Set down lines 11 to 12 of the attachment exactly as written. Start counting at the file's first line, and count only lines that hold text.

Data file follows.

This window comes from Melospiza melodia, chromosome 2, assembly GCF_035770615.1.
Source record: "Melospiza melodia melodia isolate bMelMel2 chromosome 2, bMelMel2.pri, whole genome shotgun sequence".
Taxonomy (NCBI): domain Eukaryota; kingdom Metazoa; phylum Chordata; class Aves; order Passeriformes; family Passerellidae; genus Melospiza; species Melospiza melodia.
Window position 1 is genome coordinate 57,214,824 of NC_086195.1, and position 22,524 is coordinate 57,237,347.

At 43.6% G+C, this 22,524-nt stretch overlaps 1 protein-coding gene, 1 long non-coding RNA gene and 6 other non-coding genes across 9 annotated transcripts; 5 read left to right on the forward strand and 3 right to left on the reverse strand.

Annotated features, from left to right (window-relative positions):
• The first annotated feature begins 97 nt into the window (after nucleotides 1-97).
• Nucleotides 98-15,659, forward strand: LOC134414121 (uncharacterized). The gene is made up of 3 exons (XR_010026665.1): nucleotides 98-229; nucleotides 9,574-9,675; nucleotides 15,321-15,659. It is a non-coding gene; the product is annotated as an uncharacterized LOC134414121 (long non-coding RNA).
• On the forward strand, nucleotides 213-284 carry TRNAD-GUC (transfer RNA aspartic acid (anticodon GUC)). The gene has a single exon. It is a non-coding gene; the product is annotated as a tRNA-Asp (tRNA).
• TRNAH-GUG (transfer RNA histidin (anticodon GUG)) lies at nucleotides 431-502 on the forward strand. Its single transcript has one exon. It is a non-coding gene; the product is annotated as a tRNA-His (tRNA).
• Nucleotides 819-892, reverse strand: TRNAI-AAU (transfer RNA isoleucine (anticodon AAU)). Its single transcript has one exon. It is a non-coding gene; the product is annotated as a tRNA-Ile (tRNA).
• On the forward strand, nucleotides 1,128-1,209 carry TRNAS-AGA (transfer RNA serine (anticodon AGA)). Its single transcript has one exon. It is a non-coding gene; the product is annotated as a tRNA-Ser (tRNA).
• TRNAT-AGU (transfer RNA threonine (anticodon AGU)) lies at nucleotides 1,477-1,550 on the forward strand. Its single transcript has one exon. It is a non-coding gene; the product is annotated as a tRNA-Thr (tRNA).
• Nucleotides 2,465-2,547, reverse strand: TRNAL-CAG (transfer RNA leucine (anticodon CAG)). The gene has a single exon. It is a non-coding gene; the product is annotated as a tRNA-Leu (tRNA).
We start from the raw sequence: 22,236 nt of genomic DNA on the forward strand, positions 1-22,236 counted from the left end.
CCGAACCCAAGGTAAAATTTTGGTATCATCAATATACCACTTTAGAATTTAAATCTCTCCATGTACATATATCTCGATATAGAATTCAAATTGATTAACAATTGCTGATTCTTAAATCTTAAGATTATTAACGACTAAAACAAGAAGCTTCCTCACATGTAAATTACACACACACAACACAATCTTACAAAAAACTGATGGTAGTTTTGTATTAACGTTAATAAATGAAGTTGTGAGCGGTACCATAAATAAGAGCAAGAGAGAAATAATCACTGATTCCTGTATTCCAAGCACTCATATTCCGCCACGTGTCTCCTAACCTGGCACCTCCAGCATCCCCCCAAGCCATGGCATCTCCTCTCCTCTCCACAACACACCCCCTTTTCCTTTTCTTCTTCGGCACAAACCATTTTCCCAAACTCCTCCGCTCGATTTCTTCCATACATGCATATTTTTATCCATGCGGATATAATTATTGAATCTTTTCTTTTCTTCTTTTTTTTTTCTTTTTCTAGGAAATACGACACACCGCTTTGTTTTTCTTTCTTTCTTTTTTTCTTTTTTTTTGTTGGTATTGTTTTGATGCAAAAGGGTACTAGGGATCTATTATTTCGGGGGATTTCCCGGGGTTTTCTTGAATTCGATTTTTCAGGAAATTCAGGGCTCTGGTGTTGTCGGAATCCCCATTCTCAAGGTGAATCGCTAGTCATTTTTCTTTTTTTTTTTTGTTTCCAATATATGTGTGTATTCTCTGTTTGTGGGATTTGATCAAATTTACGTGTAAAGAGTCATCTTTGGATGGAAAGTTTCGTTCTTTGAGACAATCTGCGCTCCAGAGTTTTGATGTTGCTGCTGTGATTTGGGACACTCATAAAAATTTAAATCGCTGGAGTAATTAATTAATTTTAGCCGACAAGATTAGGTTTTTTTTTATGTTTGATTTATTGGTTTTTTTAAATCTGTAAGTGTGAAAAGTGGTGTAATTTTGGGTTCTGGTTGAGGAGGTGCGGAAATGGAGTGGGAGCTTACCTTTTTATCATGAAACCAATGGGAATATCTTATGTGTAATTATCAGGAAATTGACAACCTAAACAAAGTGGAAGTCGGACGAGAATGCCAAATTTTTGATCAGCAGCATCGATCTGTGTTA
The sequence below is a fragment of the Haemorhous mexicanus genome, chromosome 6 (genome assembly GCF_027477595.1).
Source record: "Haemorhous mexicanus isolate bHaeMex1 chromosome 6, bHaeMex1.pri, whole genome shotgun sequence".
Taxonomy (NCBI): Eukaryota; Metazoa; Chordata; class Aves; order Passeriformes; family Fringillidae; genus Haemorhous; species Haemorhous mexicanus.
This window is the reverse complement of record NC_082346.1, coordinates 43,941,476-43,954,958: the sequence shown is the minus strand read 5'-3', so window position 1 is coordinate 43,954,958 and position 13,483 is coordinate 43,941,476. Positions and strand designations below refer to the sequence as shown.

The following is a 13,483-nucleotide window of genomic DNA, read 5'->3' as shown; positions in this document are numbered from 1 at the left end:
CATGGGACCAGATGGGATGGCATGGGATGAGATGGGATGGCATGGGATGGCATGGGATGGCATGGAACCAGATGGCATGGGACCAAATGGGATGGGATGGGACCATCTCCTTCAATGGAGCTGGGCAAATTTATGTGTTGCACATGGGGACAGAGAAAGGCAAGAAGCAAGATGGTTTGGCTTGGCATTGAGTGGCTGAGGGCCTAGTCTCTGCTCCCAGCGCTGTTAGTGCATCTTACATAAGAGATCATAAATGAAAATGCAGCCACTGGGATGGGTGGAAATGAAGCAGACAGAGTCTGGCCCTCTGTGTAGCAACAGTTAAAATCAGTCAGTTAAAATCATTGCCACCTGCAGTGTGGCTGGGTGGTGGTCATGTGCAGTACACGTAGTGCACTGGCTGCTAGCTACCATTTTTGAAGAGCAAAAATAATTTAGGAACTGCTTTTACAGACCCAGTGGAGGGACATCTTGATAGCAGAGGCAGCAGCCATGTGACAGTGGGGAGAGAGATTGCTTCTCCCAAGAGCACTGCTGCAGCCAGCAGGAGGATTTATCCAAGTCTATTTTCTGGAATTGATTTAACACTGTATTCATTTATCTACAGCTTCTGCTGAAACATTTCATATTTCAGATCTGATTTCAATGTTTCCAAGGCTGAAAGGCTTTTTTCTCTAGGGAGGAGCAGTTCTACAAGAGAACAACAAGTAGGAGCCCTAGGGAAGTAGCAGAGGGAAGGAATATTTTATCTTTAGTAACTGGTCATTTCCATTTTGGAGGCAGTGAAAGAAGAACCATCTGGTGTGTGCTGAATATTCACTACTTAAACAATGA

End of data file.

• Nucleotides 819-892, reverse strand: TRNAI-AAU (transfer RNA isoleucine (anticodon AAU)). Its single transcript has one exon. It is a non-coding gene; the product is annotated as a tRNA-Ile (tRNA).
• On the forward strand, nucleotides 1,128-1,209 carry TRNAS-AGA (transfer RNA serine (anticodon AGA)). Its single transcript has one exon. It is a non-coding gene; the product is annotated as a tRNA-Ser (tRNA).